What are the withholding obligations for Maine employers?

All Maine employers must withhold state income tax from their employees’ pay (this is in addition to your federal income tax withholding responsibilities). Several forms are required as part of the withholding process, including:

  • Form W-ME, “Maine Employee’s Withholding Certificate,” to determine the amount to withhold
  • Form 941ME, “Employer’s Return of Maine Income Tax Withholding (quarterly or semiweekly)
  • Form W-3ME, “Reconciliation of Maine Income Tax Withheld” (annual)

The state generally requires all employers to electronically file their Maine income tax withholding returns and annual reconciliation forms using the Maine Tax Portal. Payments are made semiweekly or quarterly:

Semiweekly: If you reported Maine income tax withholding of $18,000 or more for the 12-month lookback period ending June 30 of the prior calendar year, you must make your income tax withholding payments on a semiweekly schedule. Once you’re required to begin making semiweekly payments, you must continue that schedule regardless of the amount reported during the lookback period. 

Semiweekly payments are based on payment of wages and are due according to the following schedule:

  • For wages paid on Wednesday, Thursday, or Friday, remit withholding payment on or before the following Wednesday
  • For wages paid on Saturday, Sunday, Monday, or Tuesday, remit withholding payment on or before the following Friday

Quarterly: Employers that reported Maine income tax withholding of less than $18,000 for the 12 months ending June 30 of the prior calendar year are required to make payments quarterly. Quarterly payments are due on the last day of the month following the end of the quarter.

What are the unemployment insurance tax obligations for Maine employers?

The Maine Employment Security Law requires employers to pay taxes (or “contributions”) on wages paid to workers (you must also pay federal unemployment taxes). Generally, an employer becomes liable for the taxes when it pays workers $1,500 or more in gross wages in a calendar quarter or for work performed in employment in any part of the day in 20 weeks in the calendar year.

You can register to determine your liability for the unemployment insurance tax on the Maine Department of Labor’s website on ReEmployME. You’ll receive a notice of liability status a few days after you complete your online registration.

If you’re found liable, you’ll need to create an account in ReEmployME so you can electronically file quarterly wage reports and pay your unemployment compensation contributions. The notice of liability will include your account number. Several factors will affect your unemployment compensation insurance tax rate.

The Bureau of Unemployment Compensation recalculates the Reserve Ratio for each Maine employer every year, which may result in a rate change. All employers are then arrayed into a list in descending order by their Reserve Ratios, divided into 20 categories. The most positive ratios are in the lowest rate categories and are designated as “1.” The highest rate category has the most negative Reserve Ratios and is designated as “20.”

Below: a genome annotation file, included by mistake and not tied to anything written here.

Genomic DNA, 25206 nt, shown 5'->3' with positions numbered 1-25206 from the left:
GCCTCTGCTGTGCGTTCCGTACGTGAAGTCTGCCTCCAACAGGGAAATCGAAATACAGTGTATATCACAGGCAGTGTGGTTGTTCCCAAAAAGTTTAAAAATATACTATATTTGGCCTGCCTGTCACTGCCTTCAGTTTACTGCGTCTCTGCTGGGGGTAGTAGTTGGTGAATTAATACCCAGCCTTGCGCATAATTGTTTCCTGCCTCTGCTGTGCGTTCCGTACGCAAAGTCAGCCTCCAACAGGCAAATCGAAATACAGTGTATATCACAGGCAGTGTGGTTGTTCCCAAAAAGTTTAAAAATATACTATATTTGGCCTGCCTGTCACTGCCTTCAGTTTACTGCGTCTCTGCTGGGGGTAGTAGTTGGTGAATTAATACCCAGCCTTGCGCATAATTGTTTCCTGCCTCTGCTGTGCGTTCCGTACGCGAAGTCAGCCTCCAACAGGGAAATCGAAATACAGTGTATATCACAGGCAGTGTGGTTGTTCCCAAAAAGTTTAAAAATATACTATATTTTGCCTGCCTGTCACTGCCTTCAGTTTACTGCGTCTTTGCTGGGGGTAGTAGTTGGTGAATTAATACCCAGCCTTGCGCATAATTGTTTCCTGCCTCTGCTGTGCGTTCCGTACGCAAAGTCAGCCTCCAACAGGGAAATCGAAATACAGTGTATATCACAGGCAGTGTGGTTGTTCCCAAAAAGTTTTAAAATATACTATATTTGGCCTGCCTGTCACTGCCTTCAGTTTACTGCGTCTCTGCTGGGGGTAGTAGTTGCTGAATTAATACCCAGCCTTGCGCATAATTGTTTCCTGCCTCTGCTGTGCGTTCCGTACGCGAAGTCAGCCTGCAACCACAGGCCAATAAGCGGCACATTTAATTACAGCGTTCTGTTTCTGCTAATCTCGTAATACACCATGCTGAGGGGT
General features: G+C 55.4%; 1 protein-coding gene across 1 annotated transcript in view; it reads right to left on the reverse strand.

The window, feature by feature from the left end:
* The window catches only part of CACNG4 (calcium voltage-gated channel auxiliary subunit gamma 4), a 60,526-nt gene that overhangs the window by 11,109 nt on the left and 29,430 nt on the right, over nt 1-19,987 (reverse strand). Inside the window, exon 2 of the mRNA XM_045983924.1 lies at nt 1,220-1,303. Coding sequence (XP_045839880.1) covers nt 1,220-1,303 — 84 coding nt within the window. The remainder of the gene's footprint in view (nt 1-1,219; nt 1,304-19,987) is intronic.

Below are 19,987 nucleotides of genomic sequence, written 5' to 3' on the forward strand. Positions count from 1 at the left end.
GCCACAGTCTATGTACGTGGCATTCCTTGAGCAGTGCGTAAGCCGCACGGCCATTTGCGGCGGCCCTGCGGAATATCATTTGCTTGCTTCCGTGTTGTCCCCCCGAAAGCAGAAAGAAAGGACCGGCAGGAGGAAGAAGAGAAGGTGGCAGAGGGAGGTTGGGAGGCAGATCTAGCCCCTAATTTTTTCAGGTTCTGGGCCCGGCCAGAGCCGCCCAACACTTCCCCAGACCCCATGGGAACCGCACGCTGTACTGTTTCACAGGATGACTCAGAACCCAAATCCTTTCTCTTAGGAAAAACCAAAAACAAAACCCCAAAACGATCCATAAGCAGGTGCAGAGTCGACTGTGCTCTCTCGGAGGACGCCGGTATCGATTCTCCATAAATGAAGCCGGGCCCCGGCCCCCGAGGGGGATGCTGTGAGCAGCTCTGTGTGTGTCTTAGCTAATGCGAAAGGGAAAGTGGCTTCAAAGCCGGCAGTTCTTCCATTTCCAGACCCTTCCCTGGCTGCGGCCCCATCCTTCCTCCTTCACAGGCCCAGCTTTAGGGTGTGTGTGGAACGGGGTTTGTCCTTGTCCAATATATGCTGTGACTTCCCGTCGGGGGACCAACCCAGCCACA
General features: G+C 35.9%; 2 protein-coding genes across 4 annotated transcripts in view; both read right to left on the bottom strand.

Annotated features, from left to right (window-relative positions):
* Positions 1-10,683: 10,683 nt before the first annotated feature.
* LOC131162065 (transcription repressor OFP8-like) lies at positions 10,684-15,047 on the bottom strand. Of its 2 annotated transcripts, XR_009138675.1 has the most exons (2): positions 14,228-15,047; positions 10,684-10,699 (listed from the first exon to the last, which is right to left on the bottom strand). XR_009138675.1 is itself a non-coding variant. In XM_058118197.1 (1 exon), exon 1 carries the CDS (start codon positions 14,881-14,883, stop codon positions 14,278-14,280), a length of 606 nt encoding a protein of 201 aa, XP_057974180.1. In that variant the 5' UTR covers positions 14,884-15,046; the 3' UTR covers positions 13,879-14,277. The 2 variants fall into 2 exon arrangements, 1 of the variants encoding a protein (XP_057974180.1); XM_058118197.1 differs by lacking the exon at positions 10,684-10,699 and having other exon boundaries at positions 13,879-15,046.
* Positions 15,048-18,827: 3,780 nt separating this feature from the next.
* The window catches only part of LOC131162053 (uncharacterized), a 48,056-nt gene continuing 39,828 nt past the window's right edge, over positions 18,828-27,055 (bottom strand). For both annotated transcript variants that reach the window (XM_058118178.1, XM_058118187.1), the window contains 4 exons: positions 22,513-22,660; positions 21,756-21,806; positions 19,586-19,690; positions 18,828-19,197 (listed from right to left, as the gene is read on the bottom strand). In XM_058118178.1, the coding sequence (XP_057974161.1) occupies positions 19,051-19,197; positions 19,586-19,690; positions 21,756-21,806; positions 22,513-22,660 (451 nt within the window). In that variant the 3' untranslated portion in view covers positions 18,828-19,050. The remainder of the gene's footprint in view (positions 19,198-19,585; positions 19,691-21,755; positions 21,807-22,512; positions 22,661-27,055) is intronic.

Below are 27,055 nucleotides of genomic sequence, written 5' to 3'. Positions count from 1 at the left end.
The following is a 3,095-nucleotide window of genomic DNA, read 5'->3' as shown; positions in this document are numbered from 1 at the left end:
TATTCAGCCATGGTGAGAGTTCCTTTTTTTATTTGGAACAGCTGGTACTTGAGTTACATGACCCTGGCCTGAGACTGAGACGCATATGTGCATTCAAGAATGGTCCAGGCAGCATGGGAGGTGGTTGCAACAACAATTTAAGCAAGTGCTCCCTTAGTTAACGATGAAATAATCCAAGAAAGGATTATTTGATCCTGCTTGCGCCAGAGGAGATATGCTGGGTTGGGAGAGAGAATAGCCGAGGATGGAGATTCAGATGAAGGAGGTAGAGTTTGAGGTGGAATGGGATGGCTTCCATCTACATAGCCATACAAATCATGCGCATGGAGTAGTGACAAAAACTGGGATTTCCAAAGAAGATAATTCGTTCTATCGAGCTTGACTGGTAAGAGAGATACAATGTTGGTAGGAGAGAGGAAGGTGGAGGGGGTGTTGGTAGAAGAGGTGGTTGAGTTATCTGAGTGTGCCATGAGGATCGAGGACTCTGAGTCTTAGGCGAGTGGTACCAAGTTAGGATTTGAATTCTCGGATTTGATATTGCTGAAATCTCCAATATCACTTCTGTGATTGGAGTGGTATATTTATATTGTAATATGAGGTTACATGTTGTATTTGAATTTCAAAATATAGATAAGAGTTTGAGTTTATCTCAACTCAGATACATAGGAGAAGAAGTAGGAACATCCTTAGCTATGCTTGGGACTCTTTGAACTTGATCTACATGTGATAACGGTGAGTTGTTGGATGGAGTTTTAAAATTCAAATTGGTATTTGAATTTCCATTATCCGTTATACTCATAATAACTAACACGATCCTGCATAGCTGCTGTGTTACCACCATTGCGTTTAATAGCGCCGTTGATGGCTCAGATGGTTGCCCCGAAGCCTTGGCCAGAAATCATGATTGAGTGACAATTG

Your individual experience rate is calculated each year after July 31. It takes into account all payments and benefits charges made to your account before that date. Three variables are used to compute your rate:

  1. Your three-year average taxable payroll
  2. The amount of benefits charged to your account in the past year
  3. The amount of taxes paid from July 1 of the previous year to July 31 of the current year

Maine’s unemployment compensation insurance tax rates for 2023 range from 0.22% to 5.69%. The new employer tax rate for 2023 is 2.19%. The tax is paid only on the first $12,000 of the gross wages you pay a Maine employee in a calendar year.

Your minor children, spouse, and parents are exempt from taxation. Sole proprietors are exempt, too. Other exemptions might also apply.

You make your quarterly contributions online wit Form ME-UC1, “Maine Unemployment Contributions Quarterly Report.” Your quarterly wage report is done on Schedule 2, “Maine Unemployment Contributions Wages Listing.”

These forms are due on or before the last day of the month following the close of each calendar quarter, even if you had no employment for that period. The due dates are:

  • January 1 – March 30: April 30
  • April 1 – June 30: July 31
  • July 1 – September 30: October 31
  • October 1 – December 31: January 31

Failing to comply with your Maine unemployment compensation obligations can result in two types of penalties:

  • Contribution penalties when you‘re late in making your unemployment compensation contributions. The current contribution penalty is 1% of the unpaid contributions due per month, up to a maximum of 25% of the amount unpaid.
  • Payroll penalties when you’re late submitting your quarterly wage reports. Currently, the payroll penalty is the greater of $25 or 10% of the taxes due. 

Staying up-to-date on all of your federal and state tax obligations can take up a lot of your time and resources. Gusto’s payroll service can simplify matters by making it easier to pay employees and automatically file your payroll taxes.

Barbara C. Neff has been writing about a variety of legal and other topics since 2001. She has a law degree and a master's degree in journalism.